The lower cost of living there has made weathering the furlough more bearable. With the lease on their Upper West Side apartment set to expire, they are planning to move to Wisconsin and live with Epifanio’s parents — without whose support, he said, his situation would be unimaginably more difficult. He didn’t know when he and his husband would return to the city.

“We can’t come back unless we have employment,” Epifanio said.

John Romero, a 28-year-old who was recently awarded tenure as principal trombone, is also considering a move. He and his wife, who is training to be an opera singer, are both from Texas and might return there to be closer to friends and family.

“I love living in New York, and I love the apartment we’re in,” he said. “But it is definitely something to consider if the finances don’t work. We essentially need to decide by the beginning of August.”

Other deadlines are looming. Stephanie Mortimore, 48, the Met’s principal piccolo and a member of the orchestra since 2000, suspended her home and life insurance policies in March. She also deferred the mortgage on her apartment until July 1, but is still expected to make a lump-sum payment next month.

She has been able to cut costs by moving, with her husband, a freelance bassoonist, and her son to her brother-in-law’s house in South Carolina. She started volunteering for her parents’ business, a company that creates platforms for project- and distance-based learning, thinking it would be practical.

“I haven’t trained for any other career,” she said. “I thought I had a job at the most stable orchestra in the world.”

Getting hired by the Met was transformative for Bowman, the co-concertmaster. A few years ago, he and his wife, the classical music publicist Elizabeth Bowman, were living in a small apartment in Washington Heights with their daughter. A second child was on the way, and they were looking to buy a house.

“The Met came along like a steamroller to all the second-guessing, and all the concern and worry,” Bowman said.

They found a home in Glen Ridge, New Jersey, and he was able to invest in an expensive bow. But as he and his wife have been forced to drastically rethink their budget, it has become increasingly difficult to justify paying for it. “When does this become untenable for me?” he said. “I have no idea. So I can’t plan accordingly.”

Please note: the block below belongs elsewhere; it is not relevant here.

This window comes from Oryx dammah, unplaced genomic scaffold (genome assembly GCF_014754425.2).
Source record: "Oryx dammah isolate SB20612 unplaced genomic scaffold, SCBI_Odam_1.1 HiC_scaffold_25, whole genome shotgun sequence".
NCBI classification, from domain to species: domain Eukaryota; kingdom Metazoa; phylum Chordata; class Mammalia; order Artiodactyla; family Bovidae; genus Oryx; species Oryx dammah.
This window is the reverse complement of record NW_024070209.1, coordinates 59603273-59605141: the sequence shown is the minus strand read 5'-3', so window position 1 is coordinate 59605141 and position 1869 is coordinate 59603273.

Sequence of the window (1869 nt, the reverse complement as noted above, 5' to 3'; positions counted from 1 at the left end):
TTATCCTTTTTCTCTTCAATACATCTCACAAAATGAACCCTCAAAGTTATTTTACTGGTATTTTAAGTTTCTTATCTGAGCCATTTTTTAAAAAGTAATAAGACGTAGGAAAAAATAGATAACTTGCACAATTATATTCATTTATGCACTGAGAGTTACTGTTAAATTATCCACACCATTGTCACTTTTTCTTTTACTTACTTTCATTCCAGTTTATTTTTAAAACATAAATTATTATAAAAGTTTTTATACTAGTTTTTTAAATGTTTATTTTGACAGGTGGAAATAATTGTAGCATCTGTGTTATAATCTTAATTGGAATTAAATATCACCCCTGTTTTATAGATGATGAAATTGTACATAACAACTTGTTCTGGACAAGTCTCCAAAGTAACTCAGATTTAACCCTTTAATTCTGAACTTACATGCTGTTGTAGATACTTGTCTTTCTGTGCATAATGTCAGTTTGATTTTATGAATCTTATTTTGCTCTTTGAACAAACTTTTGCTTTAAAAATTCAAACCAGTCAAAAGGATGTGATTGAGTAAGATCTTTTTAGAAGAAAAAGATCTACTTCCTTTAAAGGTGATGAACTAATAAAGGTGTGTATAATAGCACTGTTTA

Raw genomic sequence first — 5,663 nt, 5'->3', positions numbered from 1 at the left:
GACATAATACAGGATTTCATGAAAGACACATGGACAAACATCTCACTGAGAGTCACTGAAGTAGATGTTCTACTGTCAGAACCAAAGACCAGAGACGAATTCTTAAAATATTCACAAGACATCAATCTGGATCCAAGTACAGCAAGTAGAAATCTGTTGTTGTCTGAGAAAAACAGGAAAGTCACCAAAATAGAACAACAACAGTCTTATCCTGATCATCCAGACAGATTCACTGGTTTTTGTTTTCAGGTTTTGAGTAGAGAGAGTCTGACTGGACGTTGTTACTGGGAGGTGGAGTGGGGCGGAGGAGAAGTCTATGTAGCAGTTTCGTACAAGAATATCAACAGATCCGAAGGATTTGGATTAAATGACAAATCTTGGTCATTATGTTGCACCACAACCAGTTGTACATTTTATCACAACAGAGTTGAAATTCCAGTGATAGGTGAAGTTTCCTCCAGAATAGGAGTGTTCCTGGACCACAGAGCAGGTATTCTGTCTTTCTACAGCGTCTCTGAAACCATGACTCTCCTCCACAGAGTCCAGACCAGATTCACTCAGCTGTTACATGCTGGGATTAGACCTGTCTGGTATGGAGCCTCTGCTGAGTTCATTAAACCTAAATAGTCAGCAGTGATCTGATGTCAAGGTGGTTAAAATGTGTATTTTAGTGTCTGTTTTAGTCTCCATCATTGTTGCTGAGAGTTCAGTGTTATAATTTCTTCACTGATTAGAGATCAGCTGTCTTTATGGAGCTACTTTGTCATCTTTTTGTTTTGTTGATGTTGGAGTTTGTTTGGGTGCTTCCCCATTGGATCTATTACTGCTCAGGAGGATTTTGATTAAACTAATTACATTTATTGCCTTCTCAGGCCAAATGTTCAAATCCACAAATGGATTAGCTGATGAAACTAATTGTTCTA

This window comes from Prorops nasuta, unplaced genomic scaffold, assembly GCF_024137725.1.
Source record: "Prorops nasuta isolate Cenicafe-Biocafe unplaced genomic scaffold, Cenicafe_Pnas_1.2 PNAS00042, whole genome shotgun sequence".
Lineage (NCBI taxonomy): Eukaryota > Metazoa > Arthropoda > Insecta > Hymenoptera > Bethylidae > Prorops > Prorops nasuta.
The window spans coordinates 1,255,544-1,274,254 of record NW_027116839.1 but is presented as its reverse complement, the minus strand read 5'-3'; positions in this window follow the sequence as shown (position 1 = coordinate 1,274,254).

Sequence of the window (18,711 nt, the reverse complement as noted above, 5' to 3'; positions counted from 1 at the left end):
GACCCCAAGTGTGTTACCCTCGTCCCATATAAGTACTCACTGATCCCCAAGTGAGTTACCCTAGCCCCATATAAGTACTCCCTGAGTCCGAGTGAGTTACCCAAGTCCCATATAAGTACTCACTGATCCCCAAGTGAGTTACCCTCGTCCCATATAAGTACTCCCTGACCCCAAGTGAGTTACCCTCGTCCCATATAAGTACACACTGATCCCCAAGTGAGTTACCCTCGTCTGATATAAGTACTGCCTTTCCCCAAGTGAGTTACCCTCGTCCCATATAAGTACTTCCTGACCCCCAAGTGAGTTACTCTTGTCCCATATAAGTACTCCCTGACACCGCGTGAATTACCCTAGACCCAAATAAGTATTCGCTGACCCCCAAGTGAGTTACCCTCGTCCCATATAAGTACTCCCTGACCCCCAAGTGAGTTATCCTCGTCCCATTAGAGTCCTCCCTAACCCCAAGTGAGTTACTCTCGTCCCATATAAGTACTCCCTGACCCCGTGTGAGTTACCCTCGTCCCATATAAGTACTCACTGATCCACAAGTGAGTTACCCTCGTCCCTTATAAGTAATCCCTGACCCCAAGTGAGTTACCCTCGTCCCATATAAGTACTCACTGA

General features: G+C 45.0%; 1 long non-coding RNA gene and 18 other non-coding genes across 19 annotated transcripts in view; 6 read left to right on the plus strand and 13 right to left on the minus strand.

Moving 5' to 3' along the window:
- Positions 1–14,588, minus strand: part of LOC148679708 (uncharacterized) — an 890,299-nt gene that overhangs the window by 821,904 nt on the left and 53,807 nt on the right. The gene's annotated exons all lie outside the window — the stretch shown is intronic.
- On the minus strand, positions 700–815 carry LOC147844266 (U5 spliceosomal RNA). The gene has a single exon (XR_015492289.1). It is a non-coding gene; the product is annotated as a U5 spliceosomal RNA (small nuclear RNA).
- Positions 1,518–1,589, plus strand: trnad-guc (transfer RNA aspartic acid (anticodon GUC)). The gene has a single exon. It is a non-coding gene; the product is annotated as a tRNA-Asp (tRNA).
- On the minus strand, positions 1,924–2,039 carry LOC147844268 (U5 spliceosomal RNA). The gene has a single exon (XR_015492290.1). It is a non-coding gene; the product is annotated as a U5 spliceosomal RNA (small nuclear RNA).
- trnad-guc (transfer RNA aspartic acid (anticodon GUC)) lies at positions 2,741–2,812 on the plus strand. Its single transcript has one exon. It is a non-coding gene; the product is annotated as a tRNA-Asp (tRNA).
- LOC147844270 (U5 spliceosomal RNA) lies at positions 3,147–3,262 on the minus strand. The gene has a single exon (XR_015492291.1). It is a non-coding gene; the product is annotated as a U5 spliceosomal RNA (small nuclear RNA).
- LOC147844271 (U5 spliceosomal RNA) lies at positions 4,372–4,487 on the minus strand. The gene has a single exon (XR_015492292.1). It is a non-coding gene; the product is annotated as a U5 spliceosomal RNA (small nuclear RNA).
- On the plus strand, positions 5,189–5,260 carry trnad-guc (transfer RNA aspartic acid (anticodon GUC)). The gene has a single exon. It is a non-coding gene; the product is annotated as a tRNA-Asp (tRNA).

The Met isn’t in any better or more certain of a position. Its general manager, Peter Gelb, described the pandemic as the worst crisis in the company’s history, with an anticipated $100 million in lost revenue by the end of the year. The Met has both an immense annual budget, of more than $300 million, and payroll, which has made it ineligible for the federal Paycheck Protection Program that has helped smaller institutions — like many orchestras — maintain at least partial salaries for their artists.

Gelb said that the Met is lobbying Congress to expand the program so the company could qualify. If that doesn’t happen, he added, “the results will continue to be devastating.”

The orchestra is taking steps to operate more independently of the Met until live performances return. The group registered as a 501(c)(3) organization in 2015, and is taking advantage of that to run as a nonprofit in earnest, with a redesigned website, fundraising for musicians, education initiatives and partnerships — including one with the Renaissance School for the Arts in East Harlem that begins on Tuesday.

Demian Austin, a principal trombone and one of the musicians leading the orchestra’s nonprofit work, said that while programming is still in its early stages, it’s possible that live performances could take place outdoors. “Everyone wants to see how we can get back into the world,” he said.

Not all the players, of course, will be in New York and available for those concerts if they happen. Valverde, who spent 14 days self-isolating in Costa Rica before testing negative for the coronavirus and properly reuniting with his family, is not coming back until the Met does, too. It has been a period of mixed emotions for him; he is spending much-appreciated time with his parents and two sisters, and learning new music. But he is worried for the future, and for his colleagues.

“I do miss opera,” he said. “Every day.”

© 2020 The New York Times Company